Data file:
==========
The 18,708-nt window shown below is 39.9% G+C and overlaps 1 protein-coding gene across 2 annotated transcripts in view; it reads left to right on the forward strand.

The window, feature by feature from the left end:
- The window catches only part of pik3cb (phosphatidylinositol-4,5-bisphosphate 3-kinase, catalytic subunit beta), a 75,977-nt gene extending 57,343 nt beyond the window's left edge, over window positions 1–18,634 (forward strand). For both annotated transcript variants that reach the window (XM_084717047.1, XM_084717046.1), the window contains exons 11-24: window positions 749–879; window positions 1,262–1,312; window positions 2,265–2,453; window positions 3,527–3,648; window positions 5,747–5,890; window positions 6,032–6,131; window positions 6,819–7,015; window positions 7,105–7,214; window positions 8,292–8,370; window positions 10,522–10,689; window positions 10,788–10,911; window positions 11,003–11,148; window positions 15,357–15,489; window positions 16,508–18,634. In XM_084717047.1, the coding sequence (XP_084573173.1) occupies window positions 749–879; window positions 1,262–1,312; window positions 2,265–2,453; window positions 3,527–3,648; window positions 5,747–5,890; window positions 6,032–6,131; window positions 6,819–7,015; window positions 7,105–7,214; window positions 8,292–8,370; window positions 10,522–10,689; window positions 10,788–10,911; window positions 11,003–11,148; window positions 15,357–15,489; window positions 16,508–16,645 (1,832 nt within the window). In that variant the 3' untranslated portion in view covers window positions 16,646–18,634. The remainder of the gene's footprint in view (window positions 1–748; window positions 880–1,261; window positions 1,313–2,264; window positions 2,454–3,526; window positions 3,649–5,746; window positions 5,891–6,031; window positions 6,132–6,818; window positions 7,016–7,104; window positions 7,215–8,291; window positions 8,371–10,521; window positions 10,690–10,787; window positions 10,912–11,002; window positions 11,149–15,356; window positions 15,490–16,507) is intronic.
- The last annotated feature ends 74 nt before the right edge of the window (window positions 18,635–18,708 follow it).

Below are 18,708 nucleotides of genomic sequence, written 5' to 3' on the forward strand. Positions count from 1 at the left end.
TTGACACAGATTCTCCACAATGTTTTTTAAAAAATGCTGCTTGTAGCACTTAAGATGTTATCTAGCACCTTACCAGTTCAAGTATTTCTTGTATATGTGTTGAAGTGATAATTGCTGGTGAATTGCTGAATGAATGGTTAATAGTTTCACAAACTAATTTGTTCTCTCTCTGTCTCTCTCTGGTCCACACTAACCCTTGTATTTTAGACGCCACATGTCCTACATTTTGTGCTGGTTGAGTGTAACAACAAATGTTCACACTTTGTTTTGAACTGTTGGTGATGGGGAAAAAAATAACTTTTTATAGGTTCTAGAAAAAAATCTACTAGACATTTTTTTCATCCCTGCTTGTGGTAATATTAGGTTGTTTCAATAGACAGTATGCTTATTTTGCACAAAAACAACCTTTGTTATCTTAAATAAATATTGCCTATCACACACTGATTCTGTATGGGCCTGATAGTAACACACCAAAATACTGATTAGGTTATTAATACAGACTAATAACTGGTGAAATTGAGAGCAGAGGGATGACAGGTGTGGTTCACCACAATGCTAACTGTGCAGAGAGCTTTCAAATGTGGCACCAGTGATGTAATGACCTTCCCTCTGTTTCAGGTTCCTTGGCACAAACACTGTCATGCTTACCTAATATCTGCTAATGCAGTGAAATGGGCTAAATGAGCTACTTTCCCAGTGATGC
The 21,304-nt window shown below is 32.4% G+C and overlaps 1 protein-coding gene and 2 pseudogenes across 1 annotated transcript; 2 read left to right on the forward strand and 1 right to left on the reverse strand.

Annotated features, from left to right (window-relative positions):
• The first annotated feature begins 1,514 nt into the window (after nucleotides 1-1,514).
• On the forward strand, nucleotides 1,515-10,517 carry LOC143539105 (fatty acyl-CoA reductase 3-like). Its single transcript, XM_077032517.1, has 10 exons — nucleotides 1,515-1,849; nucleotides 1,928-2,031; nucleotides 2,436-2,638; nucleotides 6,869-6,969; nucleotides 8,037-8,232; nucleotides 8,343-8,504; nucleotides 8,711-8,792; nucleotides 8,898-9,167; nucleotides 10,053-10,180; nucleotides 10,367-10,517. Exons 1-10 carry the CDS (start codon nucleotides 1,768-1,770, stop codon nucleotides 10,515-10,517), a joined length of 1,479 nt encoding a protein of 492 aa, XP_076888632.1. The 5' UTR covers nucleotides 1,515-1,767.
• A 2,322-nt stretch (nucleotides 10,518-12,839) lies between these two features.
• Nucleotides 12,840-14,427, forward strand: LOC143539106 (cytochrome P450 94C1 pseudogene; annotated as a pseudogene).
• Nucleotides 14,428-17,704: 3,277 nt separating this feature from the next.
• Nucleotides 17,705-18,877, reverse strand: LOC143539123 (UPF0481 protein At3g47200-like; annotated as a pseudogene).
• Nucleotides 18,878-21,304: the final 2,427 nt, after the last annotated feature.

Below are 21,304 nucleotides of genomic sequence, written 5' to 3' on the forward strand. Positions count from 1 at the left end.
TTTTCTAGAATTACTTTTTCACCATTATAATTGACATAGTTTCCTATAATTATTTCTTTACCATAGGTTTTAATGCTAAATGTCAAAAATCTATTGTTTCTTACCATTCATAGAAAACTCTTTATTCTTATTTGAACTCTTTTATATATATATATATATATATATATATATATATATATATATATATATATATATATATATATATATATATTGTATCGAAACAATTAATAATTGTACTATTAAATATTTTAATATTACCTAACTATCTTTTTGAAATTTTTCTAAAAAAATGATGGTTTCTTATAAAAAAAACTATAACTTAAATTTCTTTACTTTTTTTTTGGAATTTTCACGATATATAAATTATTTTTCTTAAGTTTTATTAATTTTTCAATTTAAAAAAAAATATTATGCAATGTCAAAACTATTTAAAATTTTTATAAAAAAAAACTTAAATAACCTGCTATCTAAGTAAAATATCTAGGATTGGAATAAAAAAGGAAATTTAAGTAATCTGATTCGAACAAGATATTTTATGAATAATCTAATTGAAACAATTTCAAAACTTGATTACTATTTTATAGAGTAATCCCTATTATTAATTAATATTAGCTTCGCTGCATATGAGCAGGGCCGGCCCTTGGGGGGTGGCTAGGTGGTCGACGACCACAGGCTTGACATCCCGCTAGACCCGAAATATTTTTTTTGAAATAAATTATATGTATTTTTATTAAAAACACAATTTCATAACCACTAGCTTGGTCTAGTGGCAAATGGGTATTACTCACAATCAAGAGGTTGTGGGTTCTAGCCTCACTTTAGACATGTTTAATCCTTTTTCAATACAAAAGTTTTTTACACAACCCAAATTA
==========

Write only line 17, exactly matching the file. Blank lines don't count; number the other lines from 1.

TTTTCTAGAATTACTTTTTCACCATTATAATTGACATAGTTTCCTATAATTATTTCTTTACCATAGGTTTTAATGCTAAATGTCAAAAATCTATTGTTTCTTACCATTCATAGAAAACTCTTTATTCTTATTTGAACTCTTTTATATATATATATATATATATATATATATATATATATATATATATATATATATATATATATATATATATTGTATCGAAACAATTAATAATTGTACTATTAAATATTTTAATATTACCTAACTATCTTTTTGAAATTTTTCTAAAAAAATGATGGTTTCTTATAAAAAAAACTATAACTTAAATTTCTTTACTTTTTTTTTGGAATTTTCACGATATATAAATTATTTTTCTTAAGTTTTATTAATTTTTCAATTTAAAAAAAAATATTATGCAATGTCAAAACTATTTAAAATTTTTATAAAAAAAAACTTAAATAACCTGCTATCTAAGTAAAATATCTAGGATTGGAATAAAAAAGGAAATTTAAGTAATCTGATTCGAACAAGATATTTTATGAATAATCTAATTGAAACAATTTCAAAACTTGATTACTATTTTATAGAGTAATCCCTATTATTAATTAATATTAGCTTCGCTGCATATGAGCAGGGCCGGCCCTTGGGGGGTGGCTAGGTGGTCGACGACCACAGGCTTGACATCCCGCTAGACCCGAAATATTTTTTTTGAAATAAATTATATGTATTTTTATTAAAAACACAATTTCATAACCACTAGCTTGGTCTAGTGGCAAATGGGTATTACTCACAATCAAGAGGTTGTGGGTTCTAGCCTCACTTTAGACATGTTTAATCCTTTTTCAATACAAAAGTTTTTTACACAACCCAAATTA